Jesus replied; “Why worry about a speck in your friend’s eye when you have a log in your own? You Hypocrite! First get rid of the log in your own eye; then you will see well enough to deal with the speck in your friend’s eye.”
Matthew 7:3, 5
A man went to church one Sunday morning with his family. He accidentally forgot to silence his phone before entering the worship center. Unfortunately his phone rang out loud during the Pastor’s prayer time.
- The worshippers sitting near the man harshly chastised him when the Pastor concluded his prayer for interrupting the silence.
- The Pastor scolded the man at the conclusion of the service while walking out of the church.
- His wife lectured him relentlessly on his carelessness all the way home in the car.
One could see the shame, embarrassment and humiliation on the man’s face.
Later that evening he went to a bar. Still nervous, discouraged and disturbed by the incident that occurred in the church. After ordering his food, he accidentally spilled his cocktail on the table.
- The server apologized and gave him a napkin to clean himself.
- The janitor mopped the floor around his table while offering a friendly pat on his shoulder and a word of encouragement.
- The female manager walked over and offered him a complimentary drink on the house, gave him a huge hug and a peck on the cheek and said, “Don’t worry sir, who doesn’t make mistakes?”
Tragically, the man has never stepped foot back into the church again . . . and has not stopped going back to the bar.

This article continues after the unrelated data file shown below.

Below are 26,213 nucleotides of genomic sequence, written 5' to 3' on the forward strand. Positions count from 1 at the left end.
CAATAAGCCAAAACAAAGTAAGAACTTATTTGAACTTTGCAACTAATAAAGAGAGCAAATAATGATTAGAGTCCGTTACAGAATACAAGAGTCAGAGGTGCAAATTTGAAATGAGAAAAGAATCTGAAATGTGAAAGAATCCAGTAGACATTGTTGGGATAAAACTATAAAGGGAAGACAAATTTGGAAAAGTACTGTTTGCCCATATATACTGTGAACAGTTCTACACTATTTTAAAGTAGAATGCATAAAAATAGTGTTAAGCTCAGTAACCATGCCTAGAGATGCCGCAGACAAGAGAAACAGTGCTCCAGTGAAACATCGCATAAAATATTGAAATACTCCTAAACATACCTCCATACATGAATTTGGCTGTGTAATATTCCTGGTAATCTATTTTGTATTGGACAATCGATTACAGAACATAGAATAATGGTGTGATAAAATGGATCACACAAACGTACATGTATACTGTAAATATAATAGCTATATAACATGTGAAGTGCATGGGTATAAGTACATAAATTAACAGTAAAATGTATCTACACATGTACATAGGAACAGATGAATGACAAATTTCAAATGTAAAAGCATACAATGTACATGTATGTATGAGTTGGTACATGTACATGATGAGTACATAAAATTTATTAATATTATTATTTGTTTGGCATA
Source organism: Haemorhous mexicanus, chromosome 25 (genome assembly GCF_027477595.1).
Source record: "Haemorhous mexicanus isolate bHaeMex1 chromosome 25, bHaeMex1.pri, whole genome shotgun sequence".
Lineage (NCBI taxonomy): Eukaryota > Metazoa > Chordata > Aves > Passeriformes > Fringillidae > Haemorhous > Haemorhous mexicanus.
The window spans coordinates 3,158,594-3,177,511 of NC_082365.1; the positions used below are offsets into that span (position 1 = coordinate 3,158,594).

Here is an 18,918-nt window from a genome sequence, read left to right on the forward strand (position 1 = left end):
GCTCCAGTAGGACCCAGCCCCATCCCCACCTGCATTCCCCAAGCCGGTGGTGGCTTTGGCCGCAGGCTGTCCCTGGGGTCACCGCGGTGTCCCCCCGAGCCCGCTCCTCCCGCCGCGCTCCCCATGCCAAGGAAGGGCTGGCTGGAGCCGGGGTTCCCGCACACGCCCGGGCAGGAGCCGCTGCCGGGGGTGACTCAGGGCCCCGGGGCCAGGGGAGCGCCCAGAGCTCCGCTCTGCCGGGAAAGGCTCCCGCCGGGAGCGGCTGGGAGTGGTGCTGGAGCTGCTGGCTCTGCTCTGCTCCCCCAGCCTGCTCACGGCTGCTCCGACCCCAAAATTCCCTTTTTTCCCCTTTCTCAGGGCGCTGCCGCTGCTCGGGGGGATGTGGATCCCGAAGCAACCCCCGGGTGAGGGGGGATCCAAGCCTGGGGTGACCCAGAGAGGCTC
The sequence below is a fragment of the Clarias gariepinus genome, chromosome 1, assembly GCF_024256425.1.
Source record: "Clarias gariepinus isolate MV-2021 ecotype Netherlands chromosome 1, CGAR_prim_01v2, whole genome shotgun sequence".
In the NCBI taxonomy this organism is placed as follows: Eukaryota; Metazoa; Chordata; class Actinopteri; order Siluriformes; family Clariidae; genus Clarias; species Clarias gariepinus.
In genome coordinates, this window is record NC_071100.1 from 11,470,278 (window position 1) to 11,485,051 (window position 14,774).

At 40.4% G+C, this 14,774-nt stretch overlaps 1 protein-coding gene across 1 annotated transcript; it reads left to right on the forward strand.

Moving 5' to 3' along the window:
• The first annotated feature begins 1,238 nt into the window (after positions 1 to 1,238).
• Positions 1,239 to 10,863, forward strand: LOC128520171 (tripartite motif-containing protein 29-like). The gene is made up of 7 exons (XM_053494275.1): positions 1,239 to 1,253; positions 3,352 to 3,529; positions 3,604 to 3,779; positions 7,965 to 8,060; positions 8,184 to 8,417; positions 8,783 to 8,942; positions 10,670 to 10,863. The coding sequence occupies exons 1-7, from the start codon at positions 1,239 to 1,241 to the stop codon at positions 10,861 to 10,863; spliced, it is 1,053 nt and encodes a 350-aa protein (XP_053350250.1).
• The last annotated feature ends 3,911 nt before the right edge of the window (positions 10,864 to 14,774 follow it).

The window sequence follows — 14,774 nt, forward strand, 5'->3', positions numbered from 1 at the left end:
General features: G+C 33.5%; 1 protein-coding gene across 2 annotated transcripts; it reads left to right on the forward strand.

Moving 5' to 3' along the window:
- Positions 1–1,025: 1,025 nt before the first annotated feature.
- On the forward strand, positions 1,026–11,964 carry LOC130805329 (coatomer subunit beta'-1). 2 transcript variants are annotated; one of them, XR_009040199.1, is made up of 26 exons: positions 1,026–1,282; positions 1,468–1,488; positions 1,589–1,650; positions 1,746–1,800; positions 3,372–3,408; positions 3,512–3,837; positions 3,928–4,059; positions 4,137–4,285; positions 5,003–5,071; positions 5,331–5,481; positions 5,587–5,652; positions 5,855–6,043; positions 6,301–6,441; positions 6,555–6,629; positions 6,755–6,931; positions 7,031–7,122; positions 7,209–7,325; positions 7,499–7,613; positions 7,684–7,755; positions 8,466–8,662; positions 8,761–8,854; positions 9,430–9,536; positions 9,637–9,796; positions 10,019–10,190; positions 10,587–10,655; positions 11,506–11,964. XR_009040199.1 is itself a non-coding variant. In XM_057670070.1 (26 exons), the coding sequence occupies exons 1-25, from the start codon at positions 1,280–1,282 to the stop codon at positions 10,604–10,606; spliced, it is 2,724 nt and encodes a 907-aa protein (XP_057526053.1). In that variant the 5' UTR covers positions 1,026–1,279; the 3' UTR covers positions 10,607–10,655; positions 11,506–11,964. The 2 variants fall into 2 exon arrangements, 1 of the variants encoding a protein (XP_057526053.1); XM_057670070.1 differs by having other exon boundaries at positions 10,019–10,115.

This parable should invite us and challenge us to judge less and be more understanding. Let’s get the ‘log’ out of our own eye before trying to get the ‘speck’ out of our friend’s eye first. Our words can and do have consequences. It is a beautiful reminder to treat others with less “shame” and more “grace.” Unintentional as it may be, if we’re not careful, our attitude as believers can drive a soul right to hell. However, we can make a difference by how we treat people and talk to people, especially when they make mistakes.
Listen closely: It is not our job to fix people, change people or judge people. However, it is our job to love people—right where they are.
Show God’s love in a practical way to someone this week.
Be Worth Being,
Kevin Burrell has worked in professional baseball as both a player and MLB scout for the past 39 years, and currently serves as an area scouting supervisor. Kevin was drafted in the 1st round of the 1981 free agent amateur draft (25th selection overall), and played ten years of professional baseball with four different organizations. He and his wife, Valerie, live in Sharpsburg, Ga.
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